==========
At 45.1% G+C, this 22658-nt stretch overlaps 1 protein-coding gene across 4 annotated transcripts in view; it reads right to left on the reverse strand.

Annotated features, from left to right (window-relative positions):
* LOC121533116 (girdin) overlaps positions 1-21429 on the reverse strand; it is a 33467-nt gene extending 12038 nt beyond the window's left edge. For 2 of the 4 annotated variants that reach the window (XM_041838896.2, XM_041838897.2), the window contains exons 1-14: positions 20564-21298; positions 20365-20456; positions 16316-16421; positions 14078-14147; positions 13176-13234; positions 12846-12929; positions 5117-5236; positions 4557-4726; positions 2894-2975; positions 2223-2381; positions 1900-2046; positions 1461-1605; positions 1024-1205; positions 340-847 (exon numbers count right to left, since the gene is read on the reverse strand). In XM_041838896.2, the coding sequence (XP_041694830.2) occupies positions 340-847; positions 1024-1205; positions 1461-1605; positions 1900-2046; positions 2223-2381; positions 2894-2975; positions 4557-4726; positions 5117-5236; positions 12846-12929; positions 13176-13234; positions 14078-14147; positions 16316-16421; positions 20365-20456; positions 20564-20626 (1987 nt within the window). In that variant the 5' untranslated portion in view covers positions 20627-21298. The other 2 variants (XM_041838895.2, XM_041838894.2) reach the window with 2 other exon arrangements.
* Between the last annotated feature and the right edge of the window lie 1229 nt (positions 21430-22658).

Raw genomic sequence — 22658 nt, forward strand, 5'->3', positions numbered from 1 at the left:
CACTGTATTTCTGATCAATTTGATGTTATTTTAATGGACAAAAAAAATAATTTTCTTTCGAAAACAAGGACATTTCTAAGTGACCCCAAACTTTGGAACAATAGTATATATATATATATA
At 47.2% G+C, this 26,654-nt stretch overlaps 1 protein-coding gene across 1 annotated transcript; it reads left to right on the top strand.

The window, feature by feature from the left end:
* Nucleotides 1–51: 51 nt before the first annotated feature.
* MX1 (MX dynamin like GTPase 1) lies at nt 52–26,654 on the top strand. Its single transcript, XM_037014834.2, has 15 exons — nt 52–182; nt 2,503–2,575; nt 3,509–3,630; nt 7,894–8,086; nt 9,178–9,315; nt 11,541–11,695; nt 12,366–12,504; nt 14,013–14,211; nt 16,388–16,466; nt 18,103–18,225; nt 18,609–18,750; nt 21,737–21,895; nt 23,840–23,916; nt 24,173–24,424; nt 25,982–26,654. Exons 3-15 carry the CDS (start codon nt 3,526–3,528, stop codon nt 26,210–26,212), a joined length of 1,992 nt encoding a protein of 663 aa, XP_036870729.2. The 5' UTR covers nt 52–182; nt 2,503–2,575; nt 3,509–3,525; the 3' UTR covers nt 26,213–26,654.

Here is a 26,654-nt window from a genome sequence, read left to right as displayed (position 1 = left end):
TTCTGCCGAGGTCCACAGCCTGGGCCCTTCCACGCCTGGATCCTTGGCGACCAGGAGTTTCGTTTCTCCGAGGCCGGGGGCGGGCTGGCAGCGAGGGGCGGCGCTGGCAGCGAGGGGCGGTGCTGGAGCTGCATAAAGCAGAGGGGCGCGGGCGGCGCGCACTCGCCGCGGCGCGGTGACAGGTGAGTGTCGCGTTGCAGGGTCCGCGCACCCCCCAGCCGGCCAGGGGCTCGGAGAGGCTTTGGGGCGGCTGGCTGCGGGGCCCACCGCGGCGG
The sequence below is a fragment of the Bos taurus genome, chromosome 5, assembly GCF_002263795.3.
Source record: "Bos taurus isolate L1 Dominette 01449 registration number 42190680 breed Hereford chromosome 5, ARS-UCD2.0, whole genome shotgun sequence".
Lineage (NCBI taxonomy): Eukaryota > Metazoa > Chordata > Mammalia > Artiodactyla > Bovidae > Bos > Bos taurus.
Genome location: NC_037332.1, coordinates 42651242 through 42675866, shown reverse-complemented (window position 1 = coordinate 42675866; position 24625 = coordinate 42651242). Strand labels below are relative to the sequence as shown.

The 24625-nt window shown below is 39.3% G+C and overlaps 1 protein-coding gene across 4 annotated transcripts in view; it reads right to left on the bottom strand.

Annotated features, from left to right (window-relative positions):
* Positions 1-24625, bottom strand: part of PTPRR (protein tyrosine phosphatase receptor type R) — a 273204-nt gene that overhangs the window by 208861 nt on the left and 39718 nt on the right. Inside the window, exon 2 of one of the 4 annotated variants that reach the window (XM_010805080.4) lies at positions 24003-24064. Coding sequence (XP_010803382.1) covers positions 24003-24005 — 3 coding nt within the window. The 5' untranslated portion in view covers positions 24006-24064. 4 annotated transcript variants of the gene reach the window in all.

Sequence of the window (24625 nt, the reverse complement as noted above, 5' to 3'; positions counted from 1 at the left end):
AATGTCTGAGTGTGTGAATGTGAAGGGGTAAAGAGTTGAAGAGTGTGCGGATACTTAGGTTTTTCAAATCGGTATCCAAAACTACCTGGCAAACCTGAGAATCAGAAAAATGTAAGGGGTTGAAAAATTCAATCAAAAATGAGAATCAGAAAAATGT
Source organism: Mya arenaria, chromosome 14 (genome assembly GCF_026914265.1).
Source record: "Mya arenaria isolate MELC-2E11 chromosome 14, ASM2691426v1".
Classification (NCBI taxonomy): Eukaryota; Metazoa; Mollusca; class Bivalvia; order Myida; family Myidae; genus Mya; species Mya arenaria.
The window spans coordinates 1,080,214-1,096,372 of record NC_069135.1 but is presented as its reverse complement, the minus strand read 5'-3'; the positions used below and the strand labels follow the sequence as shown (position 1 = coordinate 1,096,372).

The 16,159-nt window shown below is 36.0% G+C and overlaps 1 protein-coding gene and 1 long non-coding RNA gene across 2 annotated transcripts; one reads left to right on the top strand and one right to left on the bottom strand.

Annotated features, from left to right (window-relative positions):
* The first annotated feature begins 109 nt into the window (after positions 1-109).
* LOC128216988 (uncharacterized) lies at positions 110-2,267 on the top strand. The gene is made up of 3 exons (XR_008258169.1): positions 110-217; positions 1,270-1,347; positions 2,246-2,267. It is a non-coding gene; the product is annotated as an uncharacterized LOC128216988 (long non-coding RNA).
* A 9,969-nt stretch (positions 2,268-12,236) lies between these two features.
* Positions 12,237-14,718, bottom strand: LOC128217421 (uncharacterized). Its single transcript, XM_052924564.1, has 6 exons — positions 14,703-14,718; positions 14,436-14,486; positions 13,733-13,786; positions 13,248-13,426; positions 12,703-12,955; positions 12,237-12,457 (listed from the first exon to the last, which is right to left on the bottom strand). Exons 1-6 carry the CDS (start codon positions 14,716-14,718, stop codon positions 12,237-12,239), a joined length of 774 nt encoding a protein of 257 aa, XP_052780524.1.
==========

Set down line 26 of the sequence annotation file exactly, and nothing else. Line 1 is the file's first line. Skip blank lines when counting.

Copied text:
The 16,159-nt window shown below is 36.0% G+C and overlaps 1 protein-coding gene and 1 long non-coding RNA gene across 2 annotated transcripts; one reads left to right on the top strand and one right to left on the bottom strand.